Cautious Canadians defer big spending despite better finances

Angus Reid survey shows that most Canadians say their finances have improved since April

Cautious Canadians defer big spending despite better finances
Steve Randall

The grim outlook for personal finances seen in April, at the height of the pandemic, has eased slightly.

But cautious Canadians are in no rush to start spending on large purchases, fearing that the economy and labour market could present challenges in the months ahead.

A new survey from Angus Reid Institute shows that the share of respondents reporting that their personal financial situation is “good” or “great” has risen to 80% (from 73% in early April) but one in five still rates their finances as in “bad” or “terrible” shape.

Among the third of Canadians that have received employment insurance or the CERB benefit, 30% say they are barely treading water.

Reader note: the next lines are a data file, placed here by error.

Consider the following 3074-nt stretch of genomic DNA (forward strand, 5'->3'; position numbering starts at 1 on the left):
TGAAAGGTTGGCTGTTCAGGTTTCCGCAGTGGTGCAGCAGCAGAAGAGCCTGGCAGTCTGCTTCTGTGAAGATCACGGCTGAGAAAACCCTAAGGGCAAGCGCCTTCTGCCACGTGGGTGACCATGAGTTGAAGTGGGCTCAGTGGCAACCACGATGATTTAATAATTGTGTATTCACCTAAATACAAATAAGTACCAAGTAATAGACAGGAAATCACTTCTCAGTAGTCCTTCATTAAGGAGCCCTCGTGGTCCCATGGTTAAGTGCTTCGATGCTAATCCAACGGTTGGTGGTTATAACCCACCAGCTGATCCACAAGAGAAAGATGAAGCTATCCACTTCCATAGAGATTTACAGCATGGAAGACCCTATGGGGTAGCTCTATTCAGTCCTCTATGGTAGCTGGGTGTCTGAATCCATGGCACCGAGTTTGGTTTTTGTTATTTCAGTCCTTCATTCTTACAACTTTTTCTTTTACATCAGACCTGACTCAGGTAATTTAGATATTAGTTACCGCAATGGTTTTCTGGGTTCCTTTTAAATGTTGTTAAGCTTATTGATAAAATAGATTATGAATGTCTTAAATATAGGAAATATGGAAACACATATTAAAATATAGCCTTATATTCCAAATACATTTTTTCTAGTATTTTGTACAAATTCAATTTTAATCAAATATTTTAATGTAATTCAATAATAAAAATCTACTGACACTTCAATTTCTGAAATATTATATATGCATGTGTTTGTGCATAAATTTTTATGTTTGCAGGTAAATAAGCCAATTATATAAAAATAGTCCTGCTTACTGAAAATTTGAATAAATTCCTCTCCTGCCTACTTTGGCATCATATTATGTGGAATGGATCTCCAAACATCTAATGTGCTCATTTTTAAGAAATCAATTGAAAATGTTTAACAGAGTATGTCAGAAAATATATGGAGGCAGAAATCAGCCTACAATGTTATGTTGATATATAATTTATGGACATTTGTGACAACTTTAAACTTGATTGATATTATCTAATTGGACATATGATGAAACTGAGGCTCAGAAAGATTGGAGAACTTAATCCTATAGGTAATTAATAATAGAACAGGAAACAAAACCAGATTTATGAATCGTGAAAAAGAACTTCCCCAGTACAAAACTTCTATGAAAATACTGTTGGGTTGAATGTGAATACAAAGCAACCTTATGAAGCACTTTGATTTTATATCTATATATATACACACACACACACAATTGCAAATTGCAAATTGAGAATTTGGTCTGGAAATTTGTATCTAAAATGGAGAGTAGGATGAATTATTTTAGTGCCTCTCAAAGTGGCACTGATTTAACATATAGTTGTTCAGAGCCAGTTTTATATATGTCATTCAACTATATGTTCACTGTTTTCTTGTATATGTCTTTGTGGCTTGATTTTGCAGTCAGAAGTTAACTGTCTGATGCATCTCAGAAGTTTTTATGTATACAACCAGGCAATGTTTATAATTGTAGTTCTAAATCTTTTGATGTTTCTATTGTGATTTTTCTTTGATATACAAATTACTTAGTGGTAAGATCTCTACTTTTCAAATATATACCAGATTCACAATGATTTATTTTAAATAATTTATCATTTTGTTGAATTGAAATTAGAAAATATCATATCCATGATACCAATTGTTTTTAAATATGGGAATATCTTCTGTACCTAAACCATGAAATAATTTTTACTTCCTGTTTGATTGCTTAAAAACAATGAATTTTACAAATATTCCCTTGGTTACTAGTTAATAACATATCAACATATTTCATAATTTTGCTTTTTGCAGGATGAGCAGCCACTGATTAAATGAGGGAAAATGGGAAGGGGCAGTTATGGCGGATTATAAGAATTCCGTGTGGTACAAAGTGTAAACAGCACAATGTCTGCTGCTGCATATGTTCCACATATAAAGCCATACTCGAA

Deferred spending
Two thirds of those polled said that they have cut back on non-essential spending during the pandemic and 56% say that the next 12 months is unlikely to be a good time for a large purchase such as a home or car.

The share of those with this view increases to two thirds among households with incomes of $50,000 or less.

Three in ten respondents said they have lost work as a result of the COVID-19 crisis and this cohort is three times more likely to say they are having a financial difficulty than those who have not lost work.

Younger Canadians are slightly more likely to have lost work and those in Alberta leads the country for reduced employment.

A separate poll shows that Canadians fear that a second wave of COVID-19 would be more damaging than the first.